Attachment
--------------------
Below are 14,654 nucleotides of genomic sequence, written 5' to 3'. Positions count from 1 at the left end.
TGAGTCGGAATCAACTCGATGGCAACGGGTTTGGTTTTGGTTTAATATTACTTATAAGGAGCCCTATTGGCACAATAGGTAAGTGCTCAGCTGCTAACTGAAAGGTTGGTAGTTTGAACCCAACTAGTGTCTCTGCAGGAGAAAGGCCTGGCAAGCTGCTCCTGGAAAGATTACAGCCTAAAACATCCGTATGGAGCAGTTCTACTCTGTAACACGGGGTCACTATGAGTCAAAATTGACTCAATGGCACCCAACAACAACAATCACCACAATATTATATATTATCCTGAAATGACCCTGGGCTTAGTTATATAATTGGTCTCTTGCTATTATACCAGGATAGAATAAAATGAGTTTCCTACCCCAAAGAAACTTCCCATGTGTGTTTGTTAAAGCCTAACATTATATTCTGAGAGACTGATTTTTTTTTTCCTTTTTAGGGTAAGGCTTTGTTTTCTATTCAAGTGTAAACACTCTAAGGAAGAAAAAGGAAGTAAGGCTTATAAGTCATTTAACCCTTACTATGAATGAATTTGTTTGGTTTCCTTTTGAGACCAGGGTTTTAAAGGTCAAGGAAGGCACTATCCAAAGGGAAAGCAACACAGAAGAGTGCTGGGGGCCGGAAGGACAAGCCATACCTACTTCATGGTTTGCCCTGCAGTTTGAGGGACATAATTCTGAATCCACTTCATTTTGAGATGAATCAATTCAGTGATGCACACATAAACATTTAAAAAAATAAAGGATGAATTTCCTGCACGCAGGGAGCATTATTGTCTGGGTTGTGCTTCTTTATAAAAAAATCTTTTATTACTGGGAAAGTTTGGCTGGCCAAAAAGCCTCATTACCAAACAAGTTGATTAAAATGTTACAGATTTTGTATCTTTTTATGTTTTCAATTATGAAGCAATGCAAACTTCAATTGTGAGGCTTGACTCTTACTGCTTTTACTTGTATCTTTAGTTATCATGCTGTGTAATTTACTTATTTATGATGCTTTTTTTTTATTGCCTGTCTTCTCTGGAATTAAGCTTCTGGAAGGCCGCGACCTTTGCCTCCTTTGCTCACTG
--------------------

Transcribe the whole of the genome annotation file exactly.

Below are 14,654 nucleotides of genomic sequence, written 5' to 3'. Positions count from 1 at the left end.
TGAGTCGGAATCAACTCGATGGCAACGGGTTTGGTTTTGGTTTAATATTACTTATAAGGAGCCCTATTGGCACAATAGGTAAGTGCTCAGCTGCTAACTGAAAGGTTGGTAGTTTGAACCCAACTAGTGTCTCTGCAGGAGAAAGGCCTGGCAAGCTGCTCCTGGAAAGATTACAGCCTAAAACATCCGTATGGAGCAGTTCTACTCTGTAACACGGGGTCACTATGAGTCAAAATTGACTCAATGGCACCCAACAACAACAATCACCACAATATTATATATTATCCTGAAATGACCCTGGGCTTAGTTATATAATTGGTCTCTTGCTATTATACCAGGATAGAATAAAATGAGTTTCCTACCCCAAAGAAACTTCCCATGTGTGTTTGTTAAAGCCTAACATTATATTCTGAGAGACTGATTTTTTTTTTCCTTTTTAGGGTAAGGCTTTGTTTTCTATTCAAGTGTAAACACTCTAAGGAAGAAAAAGGAAGTAAGGCTTATAAGTCATTTAACCCTTACTATGAATGAATTTGTTTGGTTTCCTTTTGAGACCAGGGTTTTAAAGGTCAAGGAAGGCACTATCCAAAGGGAAAGCAACACAGAAGAGTGCTGGGGGCCGGAAGGACAAGCCATACCTACTTCATGGTTTGCCCTGCAGTTTGAGGGACATAATTCTGAATCCACTTCATTTTGAGATGAATCAATTCAGTGATGCACACATAAACATTTAAAAAAATAAAGGATGAATTTCCTGCACGCAGGGAGCATTATTGTCTGGGTTGTGCTTCTTTATAAAAAAATCTTTTATTACTGGGAAAGTTTGGCTGGCCAAAAAGCCTCATTACCAAACAAGTTGATTAAAATGTTACAGATTTTGTATCTTTTTATGTTTTCAATTATGAAGCAATGCAAACTTCAATTGTGAGGCTTGACTCTTACTGCTTTTACTTGTATCTTTAGTTATCATGCTGTGTAATTTACTTATTTATGATGCTTTTTTTTTATTGCCTGTCTTCTCTGGAATTAAGCTTCTGGAAGGCCGCGACCTTTGCCTCCTTTGCTCACTG